Naomi and her husband had left the promised land during a famine to find food in Moab. Her two sons married Moabite women. This was not an ideal marriage for a good Jewish boy. Moab was a descendant of Lot. Fleeing from the destruction coming to Sodom and Gomorrah, Lot and his two daughters hid in a cave. According to the Rabbis, Lot had four daughters, two of whom were married and two betrothed. The two married daughters and their husbands, along with the two future bridegrooms, remained in Sodom and perished, leaving Lot with only two daughters after the destruction of the city. Ancient rabbis disagreed on the exact nature of the incest involved with the birth of two sons, Moab and Ammon. Some blame Lot for having lewd desires, as seen in his choice to live in Sodom. Further, in the Genesis account, Lot was willing to give up his daughters to be raped and possibly murdered by the crowds in Sodom. Regardless of how one might interpret the event in the cave outside of Sodom, we know that the Moabites were descendants of Lot’s daughter and progeny of incest. In today’s culture, that is a good reason for abortion. This might explain why Naomi wants to leave her daughter-in-law in Moab. Ruth 1:7-8 tells us, “So she set out from the place where she was with her two daughters-in-law, and they went on the way to return to the land of Judah. But Naomi said to her two daughters-in-law, “Go, return each of you to her mother’s house. May the Lord deal kindly with you, as you have dealt with the dead and with me.”

It’s strange that Naomi tells her daughters-in-law to return to their “mothers’” house. The normal reference in Israel would have been the “fathers’” house. Waard says, “Stay with your mothers involves a rather surprising Hebrew expression referring to the mother’s house’; that is to say, each daughter-in-law was instructed to return to her mother’s house, not to the home of her father, which one would normally expect (see, for example, Gen 38:11; Lev 22:13; Num 30:16; Deut 22:21; Judges 19:2, 3).”[1] Moab did not have the best of reputations for sexual purity, and many of the ancient commentaries note that men of Moab would have more than one wife. They would keep them in separate houses and maintain two households. Thus, Naomi suggests that the two widows would be better off serving their own mothers rather than the mother of their dead husbands. There seems to have been an emotional bond established between Naomi, Ruth, and Orpah. All three were widows, and they had taken care of each other after the death of their spouses. Since Naomi was set to return to her own homeland, she felt it was necessary to let the two younger women stay with their families in Moab.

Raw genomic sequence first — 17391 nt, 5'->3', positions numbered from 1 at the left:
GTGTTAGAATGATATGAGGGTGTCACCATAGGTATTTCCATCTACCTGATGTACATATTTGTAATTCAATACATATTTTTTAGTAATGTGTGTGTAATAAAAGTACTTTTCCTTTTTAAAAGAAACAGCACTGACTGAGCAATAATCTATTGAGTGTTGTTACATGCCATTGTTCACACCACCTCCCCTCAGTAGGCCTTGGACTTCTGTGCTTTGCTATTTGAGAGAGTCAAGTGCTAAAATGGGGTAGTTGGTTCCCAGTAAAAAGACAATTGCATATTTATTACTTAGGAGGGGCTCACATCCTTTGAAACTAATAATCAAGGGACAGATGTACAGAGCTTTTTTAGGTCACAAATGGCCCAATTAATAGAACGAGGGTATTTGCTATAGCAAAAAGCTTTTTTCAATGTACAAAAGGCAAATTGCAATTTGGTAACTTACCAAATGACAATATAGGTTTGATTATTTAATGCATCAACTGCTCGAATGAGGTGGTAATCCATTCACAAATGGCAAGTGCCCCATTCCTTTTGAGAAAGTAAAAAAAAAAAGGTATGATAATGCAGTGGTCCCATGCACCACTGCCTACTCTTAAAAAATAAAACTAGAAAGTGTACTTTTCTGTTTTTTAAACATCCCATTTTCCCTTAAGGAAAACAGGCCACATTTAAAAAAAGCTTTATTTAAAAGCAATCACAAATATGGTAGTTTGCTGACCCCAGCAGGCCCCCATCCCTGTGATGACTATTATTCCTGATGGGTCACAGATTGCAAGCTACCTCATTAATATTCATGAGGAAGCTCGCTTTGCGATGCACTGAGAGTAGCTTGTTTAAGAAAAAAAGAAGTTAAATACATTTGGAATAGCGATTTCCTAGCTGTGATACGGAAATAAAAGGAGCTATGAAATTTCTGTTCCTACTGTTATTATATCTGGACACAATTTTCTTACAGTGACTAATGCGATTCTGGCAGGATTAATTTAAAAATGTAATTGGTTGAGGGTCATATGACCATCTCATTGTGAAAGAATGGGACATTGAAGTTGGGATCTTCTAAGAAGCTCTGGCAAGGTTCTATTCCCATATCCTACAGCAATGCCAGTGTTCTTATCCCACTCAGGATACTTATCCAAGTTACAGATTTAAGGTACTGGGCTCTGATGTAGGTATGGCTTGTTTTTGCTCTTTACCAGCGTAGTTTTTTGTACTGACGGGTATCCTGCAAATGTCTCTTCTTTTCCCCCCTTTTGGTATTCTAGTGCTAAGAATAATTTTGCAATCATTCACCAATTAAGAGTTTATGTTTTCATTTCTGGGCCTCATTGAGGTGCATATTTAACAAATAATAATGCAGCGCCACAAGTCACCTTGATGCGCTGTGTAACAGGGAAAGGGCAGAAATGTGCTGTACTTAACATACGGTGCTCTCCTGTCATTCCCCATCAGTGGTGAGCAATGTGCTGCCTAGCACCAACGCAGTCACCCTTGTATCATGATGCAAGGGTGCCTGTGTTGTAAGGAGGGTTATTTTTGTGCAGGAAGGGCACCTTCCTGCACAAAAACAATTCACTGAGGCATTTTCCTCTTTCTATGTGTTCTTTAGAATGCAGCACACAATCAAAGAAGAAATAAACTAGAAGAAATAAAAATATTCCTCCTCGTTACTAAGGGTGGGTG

Naomi blesses her daughters-in-law with the hope that “God will deal kindly with them” as they have “dealt kindly with her and her dead sons.” The term that is translated as “deal kindly” is “hesed.” It is used 246 times in the Old Testament, and over half of its uses are in the book of Psalms, referring to the “loving-kindness” that God shows to mankind. Van Gemeren says that this kind of loving-kindness is what is shown “by one who is able to render assistance to the needy party who in the circumstances is unable to help him or herself.”[2] God is ready to show kindness to those who realize they cannot help themselves. Jesus did not come for the healthy but for the sick. He did not come to save the righteous but sinners. This is the main ingredient of repentance.

 [1] Waard, Jan de, and Eugene Albert Nida. 1991. A Translator’s Handbook on the Book of Ruth. 2nd ed. UBS Handbook Series. New York: United Bible Societies.

[2] VanGemeren, Willem, ed. 1997. In New International Dictionary of Old Testament Theology & Exegesis, 2:212. Grand Rapids, MI: Zondervan Publishing House.